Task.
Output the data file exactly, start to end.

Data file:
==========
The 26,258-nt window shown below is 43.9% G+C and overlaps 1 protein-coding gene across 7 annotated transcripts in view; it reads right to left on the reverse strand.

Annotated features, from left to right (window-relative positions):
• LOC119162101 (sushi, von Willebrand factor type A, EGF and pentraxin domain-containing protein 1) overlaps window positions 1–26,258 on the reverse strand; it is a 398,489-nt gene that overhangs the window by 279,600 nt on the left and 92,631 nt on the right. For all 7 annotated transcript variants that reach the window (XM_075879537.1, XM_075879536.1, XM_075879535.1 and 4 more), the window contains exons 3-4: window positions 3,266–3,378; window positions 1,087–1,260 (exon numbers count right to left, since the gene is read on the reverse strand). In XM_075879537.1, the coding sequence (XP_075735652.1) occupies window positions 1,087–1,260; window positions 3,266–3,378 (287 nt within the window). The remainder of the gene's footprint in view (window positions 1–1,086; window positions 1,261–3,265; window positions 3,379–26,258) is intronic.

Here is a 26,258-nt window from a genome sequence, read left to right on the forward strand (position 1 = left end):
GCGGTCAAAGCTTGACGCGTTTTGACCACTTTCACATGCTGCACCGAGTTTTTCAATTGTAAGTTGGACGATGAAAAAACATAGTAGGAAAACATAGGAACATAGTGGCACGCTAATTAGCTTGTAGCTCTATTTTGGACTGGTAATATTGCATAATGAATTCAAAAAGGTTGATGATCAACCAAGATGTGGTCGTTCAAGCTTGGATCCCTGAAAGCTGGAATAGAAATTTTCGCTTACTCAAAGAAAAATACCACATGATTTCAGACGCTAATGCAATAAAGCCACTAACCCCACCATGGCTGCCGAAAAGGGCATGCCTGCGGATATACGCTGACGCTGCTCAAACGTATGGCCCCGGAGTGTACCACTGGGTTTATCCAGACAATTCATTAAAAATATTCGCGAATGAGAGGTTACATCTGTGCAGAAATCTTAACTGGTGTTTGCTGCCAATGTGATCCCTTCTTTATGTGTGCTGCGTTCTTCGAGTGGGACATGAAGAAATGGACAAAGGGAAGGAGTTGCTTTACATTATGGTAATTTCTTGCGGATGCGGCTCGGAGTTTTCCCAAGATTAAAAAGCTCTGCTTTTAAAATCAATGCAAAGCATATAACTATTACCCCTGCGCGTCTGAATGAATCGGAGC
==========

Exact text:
The 26,258-nt window shown below is 43.9% G+C and overlaps 1 protein-coding gene across 7 annotated transcripts in view; it reads right to left on the reverse strand.

Annotated features, from left to right (window-relative positions):
• LOC119162101 (sushi, von Willebrand factor type A, EGF and pentraxin domain-containing protein 1) overlaps window positions 1–26,258 on the reverse strand; it is a 398,489-nt gene that overhangs the window by 279,600 nt on the left and 92,631 nt on the right. For all 7 annotated transcript variants that reach the window (XM_075879537.1, XM_075879536.1, XM_075879535.1 and 4 more), the window contains exons 3-4: window positions 3,266–3,378; window positions 1,087–1,260 (exon numbers count right to left, since the gene is read on the reverse strand). In XM_075879537.1, the coding sequence (XP_075735652.1) occupies window positions 1,087–1,260; window positions 3,266–3,378 (287 nt within the window). The remainder of the gene's footprint in view (window positions 1–1,086; window positions 1,261–3,265; window positions 3,379–26,258) is intronic.

Here is a 26,258-nt window from a genome sequence, read left to right on the forward strand (position 1 = left end):
GCGGTCAAAGCTTGACGCGTTTTGACCACTTTCACATGCTGCACCGAGTTTTTCAATTGTAAGTTGGACGATGAAAAAACATAGTAGGAAAACATAGGAACATAGTGGCACGCTAATTAGCTTGTAGCTCTATTTTGGACTGGTAATATTGCATAATGAATTCAAAAAGGTTGATGATCAACCAAGATGTGGTCGTTCAAGCTTGGATCCCTGAAAGCTGGAATAGAAATTTTCGCTTACTCAAAGAAAAATACCACATGATTTCAGACGCTAATGCAATAAAGCCACTAACCCCACCATGGCTGCCGAAAAGGGCATGCCTGCGGATATACGCTGACGCTGCTCAAACGTATGGCCCCGGAGTGTACCACTGGGTTTATCCAGACAATTCATTAAAAATATTCGCGAATGAGAGGTTACATCTGTGCAGAAATCTTAACTGGTGTTTGCTGCCAATGTGATCCCTTCTTTATGTGTGCTGCGTTCTTCGAGTGGGACATGAAGAAATGGACAAAGGGAAGGAGTTGCTTTACATTATGGTAATTTCTTGCGGATGCGGCTCGGAGTTTTCCCAAGATTAAAAAGCTCTGCTTTTAAAATCAATGCAAAGCATATAACTATTACCCCTGCGCGTCTGAATGAATCGGAGC